Country guide Portugal

Situated in South West Europe, Portugal is a favourite among holiday-goers and those wishing to relocate. Most visit the nation seeking historical, cultural, culinary and maritime experiences, so much so, that it has been voted as the best European country by readers of USA Today.

Things to do

With mountainous terrain in Serra da Estrela, rocky coasts in the Algarve, the rolling vineyards of the Douro Valley and the luscious islands of the Azores - the landscape in Portugal is dramatically diverse. It is also one of the most peaceful countries in the world due to its low crime rates, high standard of living and extremely liberal judicial system.

Aside from that, the nation is home to a range of beautiful monuments. Two notable ones include Quinta Da Regaleira in Sintra, a fairy-tale castle surrounded by a beautiful park, and the unique Fortaleza de Sagres, a 15th Century fortress located at the southern tip of the Sagres Peninsula from where the golden age of Portuguese exploration was born.

History buffs can take a trip into the past in Convento da Ordem de Cristo in Tomar and Castelo de Marvao in Marvao and avid adventurers can take the opportunity to quad-bike, kayak or horse ride through the picturesque vistas.

Places to eat

Portuguese cuisine is heavily fish based, fragrant and simple. The most celebrated dish is Bacalhau - salted, dried cod - which is typically served with potatoes, onions and eggs. Other dishes to indulge in include hearty stews, soups, roast suckling pig and grilled meats.

To sample such dishes a number of cafés, restaurants, street vendors and rustic eateries can be found in major towns and villages. Notable ones to visit include Hamburgueria da Parada in Lisbon, which serves lip-smacking burgers, cocktails and coffees, and Restaurante Ora Viva in Porto, which offers spectacular seafront views and gigantic portions of authentic Portuguese grub.

If it's decadent treats that you seek, numerous cake shops, tea rooms and cafés serve up delightful pastries, tarts and cakes. Specialities such as pastéis de nata (custard tarts) and bolos de arroz (rice cupcakes) - must be sampled!

To get a real flavour of Portuguese cuisine, pay a visit to Mercado Bolhão, a food market in Porto, on either a Friday or a Saturday. Here you can find dried pig's heads, extravagantly decorated cinnamon sticks - yes, you read that correctly - and tons of fresh produce. You will also come to notice that almost all of the traders are women!


Like the UK, the major Portuguese cities have modern shopping centres ready to satisfy the most curious of shoppers. However, a majority of the locals actually prefer to shop in local stores and markets instead of the more well-known shops.

However, if it's high quality, designer clothing that you seek, local stores just won't cut it. Fortunately, vibrant cities like Lisbon have areas like Avenida da Liberdade, which allow you to peruse all of your favourite international brands like Burberry and Louis Vuitton.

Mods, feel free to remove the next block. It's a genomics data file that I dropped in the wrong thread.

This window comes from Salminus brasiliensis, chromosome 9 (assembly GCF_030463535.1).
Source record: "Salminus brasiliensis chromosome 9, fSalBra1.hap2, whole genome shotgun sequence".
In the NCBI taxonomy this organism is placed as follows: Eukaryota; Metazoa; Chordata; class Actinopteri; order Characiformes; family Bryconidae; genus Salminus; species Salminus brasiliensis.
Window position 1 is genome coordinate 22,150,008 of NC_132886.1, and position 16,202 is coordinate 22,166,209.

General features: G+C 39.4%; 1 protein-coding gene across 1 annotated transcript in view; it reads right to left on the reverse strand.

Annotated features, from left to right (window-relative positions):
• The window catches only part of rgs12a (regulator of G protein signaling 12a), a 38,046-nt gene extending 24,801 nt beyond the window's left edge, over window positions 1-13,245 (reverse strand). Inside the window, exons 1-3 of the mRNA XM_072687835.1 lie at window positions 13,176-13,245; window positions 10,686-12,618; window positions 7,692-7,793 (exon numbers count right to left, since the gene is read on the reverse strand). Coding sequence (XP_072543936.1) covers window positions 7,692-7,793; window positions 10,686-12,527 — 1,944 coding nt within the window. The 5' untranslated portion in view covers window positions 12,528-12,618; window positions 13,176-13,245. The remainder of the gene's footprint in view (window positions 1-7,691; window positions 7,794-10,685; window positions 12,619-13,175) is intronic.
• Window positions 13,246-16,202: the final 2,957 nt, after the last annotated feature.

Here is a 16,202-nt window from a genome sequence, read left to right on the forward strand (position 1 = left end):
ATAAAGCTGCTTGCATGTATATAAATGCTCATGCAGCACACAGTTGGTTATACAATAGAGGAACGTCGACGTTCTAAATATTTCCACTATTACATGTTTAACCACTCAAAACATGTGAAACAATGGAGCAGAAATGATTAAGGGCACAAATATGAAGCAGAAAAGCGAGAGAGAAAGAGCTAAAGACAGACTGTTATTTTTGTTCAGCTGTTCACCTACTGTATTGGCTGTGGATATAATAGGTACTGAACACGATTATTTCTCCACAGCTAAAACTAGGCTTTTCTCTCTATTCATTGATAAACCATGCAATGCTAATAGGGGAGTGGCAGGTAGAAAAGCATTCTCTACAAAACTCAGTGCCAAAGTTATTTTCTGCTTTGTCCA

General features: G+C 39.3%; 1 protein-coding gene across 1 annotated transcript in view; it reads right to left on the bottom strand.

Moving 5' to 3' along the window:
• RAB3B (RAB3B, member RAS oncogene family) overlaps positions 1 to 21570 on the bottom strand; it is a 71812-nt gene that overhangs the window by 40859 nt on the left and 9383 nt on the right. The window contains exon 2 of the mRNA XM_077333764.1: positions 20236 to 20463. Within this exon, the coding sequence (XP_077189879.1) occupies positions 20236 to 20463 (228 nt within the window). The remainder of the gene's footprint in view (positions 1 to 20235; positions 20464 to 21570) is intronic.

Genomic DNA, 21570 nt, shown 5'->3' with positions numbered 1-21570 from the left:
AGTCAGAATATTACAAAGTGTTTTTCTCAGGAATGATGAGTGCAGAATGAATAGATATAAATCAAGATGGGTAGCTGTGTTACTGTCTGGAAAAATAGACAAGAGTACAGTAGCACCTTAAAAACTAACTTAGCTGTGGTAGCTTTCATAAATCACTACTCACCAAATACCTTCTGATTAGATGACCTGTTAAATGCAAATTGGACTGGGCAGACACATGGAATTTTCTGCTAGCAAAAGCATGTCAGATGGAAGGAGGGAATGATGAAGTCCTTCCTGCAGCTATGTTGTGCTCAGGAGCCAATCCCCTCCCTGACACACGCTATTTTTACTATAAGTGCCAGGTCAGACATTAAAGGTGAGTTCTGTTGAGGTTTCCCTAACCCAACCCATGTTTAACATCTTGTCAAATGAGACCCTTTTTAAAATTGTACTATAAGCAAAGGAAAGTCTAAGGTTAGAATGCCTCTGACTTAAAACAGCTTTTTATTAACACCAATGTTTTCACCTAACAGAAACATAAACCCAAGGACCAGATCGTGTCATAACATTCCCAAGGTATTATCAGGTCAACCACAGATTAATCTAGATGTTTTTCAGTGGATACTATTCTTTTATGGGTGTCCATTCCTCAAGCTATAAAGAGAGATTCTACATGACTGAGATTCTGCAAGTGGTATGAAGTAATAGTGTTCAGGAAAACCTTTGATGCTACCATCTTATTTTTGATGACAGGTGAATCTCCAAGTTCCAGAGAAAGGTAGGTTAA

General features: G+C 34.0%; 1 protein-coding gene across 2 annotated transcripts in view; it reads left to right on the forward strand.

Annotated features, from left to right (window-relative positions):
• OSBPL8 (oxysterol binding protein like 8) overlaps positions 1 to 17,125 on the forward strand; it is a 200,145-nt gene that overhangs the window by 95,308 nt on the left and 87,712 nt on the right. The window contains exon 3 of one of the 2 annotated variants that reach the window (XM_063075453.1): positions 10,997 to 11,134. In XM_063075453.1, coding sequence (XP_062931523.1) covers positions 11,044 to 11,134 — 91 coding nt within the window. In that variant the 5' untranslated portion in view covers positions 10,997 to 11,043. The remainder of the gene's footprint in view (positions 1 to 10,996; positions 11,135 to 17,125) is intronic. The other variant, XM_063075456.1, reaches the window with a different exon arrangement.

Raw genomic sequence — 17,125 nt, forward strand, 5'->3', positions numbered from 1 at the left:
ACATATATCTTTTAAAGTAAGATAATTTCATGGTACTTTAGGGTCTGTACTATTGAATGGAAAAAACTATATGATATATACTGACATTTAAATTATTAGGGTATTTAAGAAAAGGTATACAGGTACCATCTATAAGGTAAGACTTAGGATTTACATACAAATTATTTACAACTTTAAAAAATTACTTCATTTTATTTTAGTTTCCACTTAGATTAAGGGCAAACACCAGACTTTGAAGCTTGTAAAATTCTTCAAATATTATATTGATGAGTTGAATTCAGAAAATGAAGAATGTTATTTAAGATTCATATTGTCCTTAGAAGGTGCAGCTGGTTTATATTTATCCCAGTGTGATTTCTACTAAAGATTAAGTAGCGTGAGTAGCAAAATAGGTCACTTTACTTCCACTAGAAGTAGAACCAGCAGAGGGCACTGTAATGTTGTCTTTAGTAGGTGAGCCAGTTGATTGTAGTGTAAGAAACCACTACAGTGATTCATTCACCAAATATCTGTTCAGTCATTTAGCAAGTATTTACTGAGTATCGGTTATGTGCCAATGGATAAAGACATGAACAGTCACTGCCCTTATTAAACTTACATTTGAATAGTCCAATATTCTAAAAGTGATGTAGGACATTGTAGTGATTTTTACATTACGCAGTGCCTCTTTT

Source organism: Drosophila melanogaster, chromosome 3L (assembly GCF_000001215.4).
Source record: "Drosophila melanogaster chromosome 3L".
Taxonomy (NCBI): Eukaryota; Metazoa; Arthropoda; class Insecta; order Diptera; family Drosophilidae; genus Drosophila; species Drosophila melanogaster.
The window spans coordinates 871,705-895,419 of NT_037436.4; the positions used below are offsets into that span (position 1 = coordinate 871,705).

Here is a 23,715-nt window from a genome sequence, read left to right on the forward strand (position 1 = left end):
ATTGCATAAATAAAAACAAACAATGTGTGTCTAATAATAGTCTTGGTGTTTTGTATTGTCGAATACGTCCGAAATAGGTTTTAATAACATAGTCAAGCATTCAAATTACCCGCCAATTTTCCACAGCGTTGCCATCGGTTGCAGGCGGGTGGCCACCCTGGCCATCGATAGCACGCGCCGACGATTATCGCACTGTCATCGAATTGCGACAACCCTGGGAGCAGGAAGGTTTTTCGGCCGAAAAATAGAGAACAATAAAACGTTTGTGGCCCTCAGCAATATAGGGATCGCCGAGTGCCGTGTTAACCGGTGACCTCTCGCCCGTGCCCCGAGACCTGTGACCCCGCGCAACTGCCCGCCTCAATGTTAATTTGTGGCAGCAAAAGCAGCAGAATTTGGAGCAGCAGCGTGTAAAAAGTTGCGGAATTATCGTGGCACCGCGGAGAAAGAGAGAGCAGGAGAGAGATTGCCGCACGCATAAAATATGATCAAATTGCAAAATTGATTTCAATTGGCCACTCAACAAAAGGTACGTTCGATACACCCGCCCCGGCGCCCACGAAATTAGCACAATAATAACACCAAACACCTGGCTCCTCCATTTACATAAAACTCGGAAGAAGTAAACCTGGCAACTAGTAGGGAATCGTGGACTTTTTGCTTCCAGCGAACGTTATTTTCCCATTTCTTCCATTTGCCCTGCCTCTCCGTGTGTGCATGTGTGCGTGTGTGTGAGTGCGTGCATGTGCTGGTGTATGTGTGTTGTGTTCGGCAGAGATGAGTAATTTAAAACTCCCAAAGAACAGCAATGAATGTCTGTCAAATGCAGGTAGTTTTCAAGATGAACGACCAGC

Aside from satisfying fashion needs, Portugal is home to other notable goods and odd wares such as the world-renowned Arraiolos carpets from Alentejo, exquisitely embroidered linen from Porto, and beautiful handmade polychrome pots in Aveiro. When it comes to doing your weekly food shop, instead of visiting mini-markets or supermarkets, you can traipse along to local markets like Loulé, in the Algarve, or Carcavelos, in Lisbon, to snap up some great deals on fresh food, clothing, shoes, furniture and toys!

Getting around

Due to its location, Portugal has fantastic transport links with three continents - Africa, Europe and America - and has international airports in Lisbon, Faro, Funchal, Ponta Delgada and Porto, which all provide regular flights to major cities all over the world.

If you want to explore the wonders of Portugal by road, you're in luck as the nation is considered to have the best road infrastructure in Europe. In fact, the N-222 road in Northern Portugal - which takes residents from Peso de Regua to Pinhao - was awarded the honour of the world's best road due to its breathtaking views of the wine region. Just a heads up - the Portuguese drive on the right side!

Another good way to get around Portugal, especially between the larger cities, is by train. Train tickets are cheap and are usually only a few euros. Cities such as Lisbon and Porto also have good metro and tram systems. The trams are also a classic sight in the cities and it is worth the experience of travelling on one. Taxis can also be used in cities and large towns, and for short distances they are quite affordable. Buses are another method of transportation that residents rely on, although reliability and efficiency differs between areas.

Walking or cycling is another popular option for many. Why not get off the beaten track and cast your eyes on the marvellous landscapes that Portugal has to offer?

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